Tuesday, January 18, 2011

Lemon-and-Prosciutto-Stuffed Pork Loin Roast with Broccolini

From the moment I saw this dish in the December issue of Bon Appetit, I couldn't wait to make it, probably because it's so different than the things I usually make. I don't get the opportunity to cook big meat dishes very often. My dad is a grill master, so when I'm at home he cooks all of our meat and at school, I usually only cook for myself. But, over the holidays, an opportunity presented itself in the form of a family dinner with my aunt, uncle and cousins, so I volunteered my services with this dish in mind.

When I began the meal, I had no clue what I was doing. The task seemed daunting, to say the least, but by the end of the night (with a significant amount of help from my dad, thanks dad!), I realized that cooking big meat dishes is not as hard as it seems. I would say the trickiest part of the process was cutting the raw meat. The instructions in the recipe are hard to follow if you have never used the roll-cutting method or at least seen someone else do it, but I found a great video showing how it's done. Skip to about 1 minute in for a demonstration of the roll cut.

Overall, I was pleased with the way the meal turned out, but I do have several things that I would do differently if I made this dish again.

First of all, I would definitely cut down on the amount of lemon the recipe calls for. I used a 4 1/2 lb. roast, instead of a 4 lb. one and didn't increase the amount of lemon I used, and the lemon flavor was still overpowering. I would recommend slicing the lemon extremely thin and either removing the rind or using half of a lemon instead of a whole one.

For a milder lemon flavor, remove the rind before adding the lemon

Secondly, I would double the amount of sauce. The sauce was really yummy, but there was definitely not enough to go around. To double the sauce recipe, use 2 cups of dry white wine, 2 cups low-salt chicken broth, 4 tbsp of butter and 2 tbsp of cornstarch mixed with 2 tbsp of water, instead of the quantities suggested in the recipe.

Third, I suggest you watch your butcher while he is cutting your meat. I know this may sound silly, but my butcher did the cutting in the back and when I got home I discovered he had cut the roast in half, so I ended up with two roasts, instead of one.

Finally, I recommend checking the temperature of the meat beginning after about 30 minutes, just to be safe. The last thing you want to do is overcook your roast.

With more sauce and less lemon, I would definitely give this recipe two thumbs up. The broccoli is a great accompaniment. Throw in some mashed potatoes and you've got yourself a delicious meal.

Bon appetit!

Lemon-and-Prosciutto-Stuffed Pork Loin Roast with Broccolini
Serves 8-10
1 4-lb. boneless pork loin roast, trimmed
12 thin prosciutto slices (about 6 oz.)
2/3-3/4 large lemon, thinly sliced 
1/2 cup panko breadcrumbs
1/4 cup fresh chives, chopped
1 1/2 tsp coarse kosher salt, divided
1 tsp freshly ground black pepper, divided
1 1/2 lb. broccolini, trimmed
3 tbsp olive oil
1 cup low-salt chicken broth
1 cup Pinot Grigio or other dry white wine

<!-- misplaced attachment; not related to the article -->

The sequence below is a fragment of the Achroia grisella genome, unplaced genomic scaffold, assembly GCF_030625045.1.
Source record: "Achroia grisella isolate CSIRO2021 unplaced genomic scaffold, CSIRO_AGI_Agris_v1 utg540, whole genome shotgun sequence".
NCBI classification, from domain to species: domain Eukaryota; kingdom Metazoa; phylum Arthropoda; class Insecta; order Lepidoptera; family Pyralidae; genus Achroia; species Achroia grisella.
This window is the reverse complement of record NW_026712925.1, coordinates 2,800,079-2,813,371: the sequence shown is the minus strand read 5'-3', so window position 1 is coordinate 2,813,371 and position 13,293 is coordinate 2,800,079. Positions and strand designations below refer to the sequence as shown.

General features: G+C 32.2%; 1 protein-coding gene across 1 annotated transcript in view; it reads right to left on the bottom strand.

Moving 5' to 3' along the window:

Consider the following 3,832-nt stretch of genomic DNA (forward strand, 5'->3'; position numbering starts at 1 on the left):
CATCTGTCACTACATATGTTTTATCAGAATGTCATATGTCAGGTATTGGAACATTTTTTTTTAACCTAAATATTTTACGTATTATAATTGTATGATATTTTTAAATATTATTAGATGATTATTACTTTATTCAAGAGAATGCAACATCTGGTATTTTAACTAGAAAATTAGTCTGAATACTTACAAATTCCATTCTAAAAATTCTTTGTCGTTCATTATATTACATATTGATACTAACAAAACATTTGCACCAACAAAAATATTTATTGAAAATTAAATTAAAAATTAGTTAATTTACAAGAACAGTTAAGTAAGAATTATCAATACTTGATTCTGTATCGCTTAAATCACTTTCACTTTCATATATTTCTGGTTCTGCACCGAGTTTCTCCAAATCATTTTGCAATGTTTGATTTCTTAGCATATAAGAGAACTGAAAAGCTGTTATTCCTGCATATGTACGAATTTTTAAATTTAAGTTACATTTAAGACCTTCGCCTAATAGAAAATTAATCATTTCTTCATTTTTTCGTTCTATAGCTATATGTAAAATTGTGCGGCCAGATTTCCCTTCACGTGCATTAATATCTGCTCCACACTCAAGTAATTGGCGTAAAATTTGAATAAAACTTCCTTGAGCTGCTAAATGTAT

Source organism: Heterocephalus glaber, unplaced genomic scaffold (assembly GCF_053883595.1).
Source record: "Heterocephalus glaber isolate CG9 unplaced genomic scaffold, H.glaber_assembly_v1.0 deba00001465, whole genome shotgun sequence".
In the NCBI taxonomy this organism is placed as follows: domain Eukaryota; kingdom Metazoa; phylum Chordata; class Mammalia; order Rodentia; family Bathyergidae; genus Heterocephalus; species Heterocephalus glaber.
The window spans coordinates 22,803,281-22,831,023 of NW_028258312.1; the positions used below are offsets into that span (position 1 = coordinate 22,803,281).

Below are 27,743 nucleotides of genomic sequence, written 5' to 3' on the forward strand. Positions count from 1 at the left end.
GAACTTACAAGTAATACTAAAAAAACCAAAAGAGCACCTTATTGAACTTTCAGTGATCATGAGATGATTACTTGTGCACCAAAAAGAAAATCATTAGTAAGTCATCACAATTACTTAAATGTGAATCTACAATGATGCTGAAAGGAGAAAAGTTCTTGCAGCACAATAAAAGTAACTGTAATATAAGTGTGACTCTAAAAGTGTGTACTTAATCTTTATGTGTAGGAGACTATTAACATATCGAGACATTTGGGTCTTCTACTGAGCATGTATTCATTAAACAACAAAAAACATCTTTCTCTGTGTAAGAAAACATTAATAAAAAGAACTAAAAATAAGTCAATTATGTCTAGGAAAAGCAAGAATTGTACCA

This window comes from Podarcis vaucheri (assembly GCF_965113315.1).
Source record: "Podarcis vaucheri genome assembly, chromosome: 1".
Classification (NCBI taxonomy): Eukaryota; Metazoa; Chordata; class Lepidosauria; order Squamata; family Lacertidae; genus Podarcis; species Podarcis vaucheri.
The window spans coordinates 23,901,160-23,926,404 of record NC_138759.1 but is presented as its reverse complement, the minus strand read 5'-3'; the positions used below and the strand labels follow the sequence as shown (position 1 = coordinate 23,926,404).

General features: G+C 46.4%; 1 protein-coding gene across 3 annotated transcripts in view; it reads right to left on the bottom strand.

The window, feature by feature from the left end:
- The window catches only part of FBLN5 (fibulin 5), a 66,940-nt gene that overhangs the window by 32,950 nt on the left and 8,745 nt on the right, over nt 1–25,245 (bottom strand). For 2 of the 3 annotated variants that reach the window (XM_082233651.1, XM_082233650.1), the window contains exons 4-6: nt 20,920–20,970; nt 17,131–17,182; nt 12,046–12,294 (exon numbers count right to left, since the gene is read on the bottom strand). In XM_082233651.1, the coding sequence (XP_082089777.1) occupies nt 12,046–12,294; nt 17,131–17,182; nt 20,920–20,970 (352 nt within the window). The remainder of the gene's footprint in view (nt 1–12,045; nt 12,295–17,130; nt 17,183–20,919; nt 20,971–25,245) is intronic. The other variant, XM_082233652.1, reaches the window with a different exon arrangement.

2 tbsp butter
1 tbsp cornstarch mixed with 1 tbsp water
1 tbsp fresh lemon juice
Kitchen string
Meat thermometer

Place pork, fat side down, on work surface with one short end facing you. Using a long, thin, sharp knife and starting 1/2 inch above the underside of the roast, cut 1/2 inch in along the right side. Continue cutting 1/2 inch above the underside, unrolling roast like a carpet. When you are done, you should be left with a long strip of meat 1/2 an inch thick. 

My butcher cut my roast in half. Normally, you should end up with one long piece of meat.

Arrange prosciutto slices evenly over pork, overlapping if necessary. Arrange lemon slices over prosciutto. Cover with panko, then chives. Sprinkle with 1/2 teaspoon coarse salt and 1/2 teaspoon pepper.

Turn pork so one short end faces you. Beginning at one short end, roll up pork. Arrange seam side down on work surface (fat side will be facing up). Using kitchen string, tie at 1- to 1 1/2-inch intervals. Transfer pork to roasting pan. Sprinkle with 1 teaspoon coarse salt and 1/2 teaspoon pepper. Cover and refrigerate until ready to cook.

Cook broccolini in pot of boiling salted water until crisp-tender, about 2 minutes. Drain and cool. Both the pork and the broccolini can be prepped one day ahead of time. To store, cover pork and wrap broccolini in paper towels inside a Ziploc bag. Refrigerate.

Position one rack in the top third and one rack in the bottom third of the oven. Preheat to 450° F. Place pork on lower rack and roast for 15 minutes. Then, reduce oven temperature to 325° F and roast pork until instant-read thermometer registers 145°F when inserted into center of pork, 45 to 60 minutes, depending on thickness of roast. Transfer to cutting board. Increase oven temperature to 375°F.

Arrange broccolini on two baking sheets covered with aluminum foil. Drizzle with olive oil and sprinkle with salt and pepper. Toss to coat. Place racks in the oven and roast until tender and lightly browned, about 10 minutes. Switch racks' positions in the oven half way through cooking.

Meanwhile, place roasting pan over 2 burners on medium high heat. Add the broth and wine and bring to a boil, scraping up any browned bits. Boil until mixture has reduced to 1 cup, about 8 minutes. Stir in butter. Add cornstarch mixture and stir until sauce thickens, about 1 to 2 minutes. Strain sauce into a gravy boat and season with salt and pepper.

Using kitchen scissors, cut string along the top of the roast. Cut pork into 1/2 inch slices and arrange on a platter. Drizzle broccolini with fresh lemon juice and season with salt and pepper. 

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